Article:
Heath Streak, a former Zimbabwe cricket captain and the country’s all-time top wicket player, has died aged 49 of liver and colon cancer.
“In the early morning hours of this Sunday, September 3rd, the greatest love of my life and the father of my beautiful children was carried from his home where he had planned to spend his final days surrounded by his family and to the angels and his closest loved ones.” , his wife Nadine Streak wrote on social media.
ESPN reported that he has been receiving biweekly specialist treatment at a hospital in Johannesburg, South Africa since May.
An outstanding fast bowler and skilled batsman, Streak was a key member of Zimbabwe’s teams that competed against the larger cricket nations in the late 1990s and early 2000s.
Truly sad news of the death of the legendary Zimbabwean cricketer #HeathStreak. Having fought my own battle with cancer, I know what strength it takes.
He was one of the nicest guys I’ve met on my trip and an even stronger person.
My prayers for the… pic.twitter.com/d637dVcSWA
— Yuvraj Singh (@YUVSTRONG12) September 3, 2023
However, his cricket career ended in disgrace in 2021 when he was banned for eight years for breaching the International Cricket Council (ICC) Anti-Corruption Code.
In May of that year, it was announced that Streak was seriously ill and in August it was reported that he had died after his former teammate Henry Olonga posted a message on social media.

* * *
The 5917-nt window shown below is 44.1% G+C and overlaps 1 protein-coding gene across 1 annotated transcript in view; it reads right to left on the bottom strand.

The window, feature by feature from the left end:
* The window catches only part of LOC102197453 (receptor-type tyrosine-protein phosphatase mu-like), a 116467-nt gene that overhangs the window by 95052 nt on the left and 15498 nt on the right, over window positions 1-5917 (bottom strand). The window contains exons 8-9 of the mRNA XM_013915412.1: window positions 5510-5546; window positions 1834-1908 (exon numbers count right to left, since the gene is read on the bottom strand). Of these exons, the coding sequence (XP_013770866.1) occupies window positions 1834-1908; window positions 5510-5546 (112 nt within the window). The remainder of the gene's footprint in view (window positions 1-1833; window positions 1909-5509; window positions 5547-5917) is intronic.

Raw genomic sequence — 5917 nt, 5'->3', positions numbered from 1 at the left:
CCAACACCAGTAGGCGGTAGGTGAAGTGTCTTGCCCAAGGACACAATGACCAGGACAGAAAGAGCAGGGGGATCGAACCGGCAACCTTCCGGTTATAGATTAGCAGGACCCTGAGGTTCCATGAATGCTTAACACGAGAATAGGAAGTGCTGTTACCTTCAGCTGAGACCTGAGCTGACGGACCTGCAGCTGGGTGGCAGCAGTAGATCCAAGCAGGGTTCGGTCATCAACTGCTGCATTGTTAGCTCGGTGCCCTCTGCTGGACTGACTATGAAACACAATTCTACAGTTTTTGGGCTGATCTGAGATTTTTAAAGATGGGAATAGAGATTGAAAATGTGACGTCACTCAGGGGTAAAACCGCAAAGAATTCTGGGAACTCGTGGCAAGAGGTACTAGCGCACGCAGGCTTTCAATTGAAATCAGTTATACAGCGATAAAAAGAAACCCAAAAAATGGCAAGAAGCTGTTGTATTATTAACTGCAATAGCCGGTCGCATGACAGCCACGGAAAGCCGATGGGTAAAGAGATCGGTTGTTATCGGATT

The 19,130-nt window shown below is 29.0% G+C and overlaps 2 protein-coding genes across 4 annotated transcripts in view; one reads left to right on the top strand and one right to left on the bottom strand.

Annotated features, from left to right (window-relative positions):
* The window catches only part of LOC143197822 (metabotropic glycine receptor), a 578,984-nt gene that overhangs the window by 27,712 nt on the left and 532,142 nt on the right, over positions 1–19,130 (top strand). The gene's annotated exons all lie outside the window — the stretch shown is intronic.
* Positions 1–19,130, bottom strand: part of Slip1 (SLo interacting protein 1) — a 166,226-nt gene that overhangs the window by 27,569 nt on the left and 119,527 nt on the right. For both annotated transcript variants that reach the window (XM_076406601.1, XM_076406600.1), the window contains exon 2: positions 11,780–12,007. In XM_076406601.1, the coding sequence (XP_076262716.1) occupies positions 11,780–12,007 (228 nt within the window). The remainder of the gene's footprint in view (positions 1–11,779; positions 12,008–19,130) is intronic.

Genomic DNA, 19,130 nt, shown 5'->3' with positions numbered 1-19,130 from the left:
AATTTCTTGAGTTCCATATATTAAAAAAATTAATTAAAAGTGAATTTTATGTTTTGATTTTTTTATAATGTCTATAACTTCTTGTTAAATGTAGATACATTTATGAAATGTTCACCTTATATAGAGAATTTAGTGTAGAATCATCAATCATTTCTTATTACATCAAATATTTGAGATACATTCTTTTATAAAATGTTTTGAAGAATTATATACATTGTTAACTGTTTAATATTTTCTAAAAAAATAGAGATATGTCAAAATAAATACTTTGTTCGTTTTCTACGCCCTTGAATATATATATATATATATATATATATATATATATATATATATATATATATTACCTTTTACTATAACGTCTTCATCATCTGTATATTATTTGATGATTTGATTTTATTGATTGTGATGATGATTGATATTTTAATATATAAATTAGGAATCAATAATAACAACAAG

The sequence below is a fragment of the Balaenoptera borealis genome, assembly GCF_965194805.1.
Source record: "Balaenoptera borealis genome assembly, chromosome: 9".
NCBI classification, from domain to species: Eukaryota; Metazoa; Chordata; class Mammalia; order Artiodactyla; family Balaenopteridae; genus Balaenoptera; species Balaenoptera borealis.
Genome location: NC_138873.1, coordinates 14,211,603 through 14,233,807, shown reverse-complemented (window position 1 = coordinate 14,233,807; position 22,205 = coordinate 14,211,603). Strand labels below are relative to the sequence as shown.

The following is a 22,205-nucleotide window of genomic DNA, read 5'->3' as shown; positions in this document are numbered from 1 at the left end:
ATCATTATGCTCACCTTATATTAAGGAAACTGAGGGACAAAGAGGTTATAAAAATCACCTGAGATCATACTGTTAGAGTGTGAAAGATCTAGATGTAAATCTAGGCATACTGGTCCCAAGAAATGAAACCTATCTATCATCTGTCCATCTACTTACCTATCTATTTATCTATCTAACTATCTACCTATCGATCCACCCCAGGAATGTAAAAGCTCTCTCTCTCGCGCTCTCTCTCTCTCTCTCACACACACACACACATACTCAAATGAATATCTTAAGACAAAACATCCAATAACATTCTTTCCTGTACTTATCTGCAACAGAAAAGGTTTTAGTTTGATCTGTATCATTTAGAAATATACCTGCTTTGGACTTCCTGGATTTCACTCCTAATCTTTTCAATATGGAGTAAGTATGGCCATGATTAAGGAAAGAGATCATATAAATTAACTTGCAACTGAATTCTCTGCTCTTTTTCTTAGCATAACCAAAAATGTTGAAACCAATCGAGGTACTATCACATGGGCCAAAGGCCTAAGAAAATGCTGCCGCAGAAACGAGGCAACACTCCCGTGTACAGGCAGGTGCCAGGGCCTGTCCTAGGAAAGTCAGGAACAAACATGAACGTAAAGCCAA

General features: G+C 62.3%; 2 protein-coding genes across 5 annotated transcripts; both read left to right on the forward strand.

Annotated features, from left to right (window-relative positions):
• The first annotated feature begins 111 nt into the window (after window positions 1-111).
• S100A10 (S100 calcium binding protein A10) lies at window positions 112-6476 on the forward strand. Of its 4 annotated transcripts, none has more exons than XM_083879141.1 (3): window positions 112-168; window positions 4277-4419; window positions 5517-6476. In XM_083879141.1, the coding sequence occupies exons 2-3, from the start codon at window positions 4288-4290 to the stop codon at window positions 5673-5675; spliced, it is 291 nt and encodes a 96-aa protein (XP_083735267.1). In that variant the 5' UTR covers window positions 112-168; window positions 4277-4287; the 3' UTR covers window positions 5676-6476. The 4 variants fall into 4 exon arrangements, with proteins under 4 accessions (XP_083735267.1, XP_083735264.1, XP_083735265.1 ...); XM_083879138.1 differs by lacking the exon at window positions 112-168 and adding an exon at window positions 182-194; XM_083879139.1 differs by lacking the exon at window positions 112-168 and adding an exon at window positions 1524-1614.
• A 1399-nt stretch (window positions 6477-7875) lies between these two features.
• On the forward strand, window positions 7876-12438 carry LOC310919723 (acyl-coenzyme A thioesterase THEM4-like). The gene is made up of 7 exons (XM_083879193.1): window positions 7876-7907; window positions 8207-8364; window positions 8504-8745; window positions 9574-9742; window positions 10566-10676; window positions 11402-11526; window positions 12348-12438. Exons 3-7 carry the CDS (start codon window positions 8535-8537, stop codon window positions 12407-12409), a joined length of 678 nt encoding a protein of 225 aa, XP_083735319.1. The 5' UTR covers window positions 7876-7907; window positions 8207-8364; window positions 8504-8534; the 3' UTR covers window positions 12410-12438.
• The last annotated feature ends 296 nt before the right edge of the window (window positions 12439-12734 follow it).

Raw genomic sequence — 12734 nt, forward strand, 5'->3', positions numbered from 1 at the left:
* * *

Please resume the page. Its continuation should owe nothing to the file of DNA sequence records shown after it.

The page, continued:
Streak himself was quick to claim that he was still alive, though not before numerous former teammates and opponents paid tribute to him.
Streak falls to line up a ball at Harare Sports Club, 31 August 2005 [Howard Burditt HB/VP via Reuters]
One of Zimbabwe’s largest
Streak was a heavily built, fast bowler who was able to extract movement from unhelpful throws. In 65 Test matches he recorded 236 wickets with an average of 28.14. No other Zimbabwean has won more than 80 Test wickets.
He hit 1,990 runs in tests with an average of 22.35, ranking seventh in the country’s all-time list. His highest scoring and only Century was 127 (not eliminated) against the West Indies in Harare in 2003.
Streak took 237 wickets – 104 more than his closest rival – and hit 2,901 runs in 187 one-day internationals (ODIs).
His best Test bowling performance was typical. He took six for 73 while India totaled 366 en route to a 10-wicket win at Harare in 2005.
Streak twice captained Zimbabwe, interrupted by a dispute with Zimbabwe Cricket in 2001 over pay and race quota issues.
The culmination of his four wins in 21 Tests as captain was Zimbabwe’s first Test win over India in Harare in 2001.
He took seven wickets in the match, sacked Sachin Tendulkar in both innings and scored 40 runs in the first inning.
He led Zimbabwe in 68 ODIs, including the 2003 World Cup in Southern Africa when Zimbabwe reached the Super Six stage.
He was sacked as captain in 2004 at a time of upheaval in Zimbabwean cricket when 15 leading players were rebelling against the government.
This, in turn, caused a severely weakened team to temporarily lose its test match status.
He retired from international cricket in 2005.
Streak plays a sweep as Australia’s wicketkeeper Adam Gilchrist looks on during their Tri Nations limited overs match at the Sydney Cricket Ground January 11, 2004 [David Gray/Reuters]
After his last stint as a player with the English county of Warwickshire, he became Zimbabwe’s bowling coach in 2009. His coaching career has spanned stints in Bangladesh, India, England and Scotland.
He was Zimbabwe’s head coach from 2016 to 2018 when he was sacked after the team failed to qualify for the 2019 World Cup.
He was banned by the ICC for eight years for leaking player information and contact details to an unnamed Indian and accepting payments of $35,000 in bitcoin.
Streak accepted responsibility for his actions but said he was never involved in match-fixing.
Source : www.aljazeera.com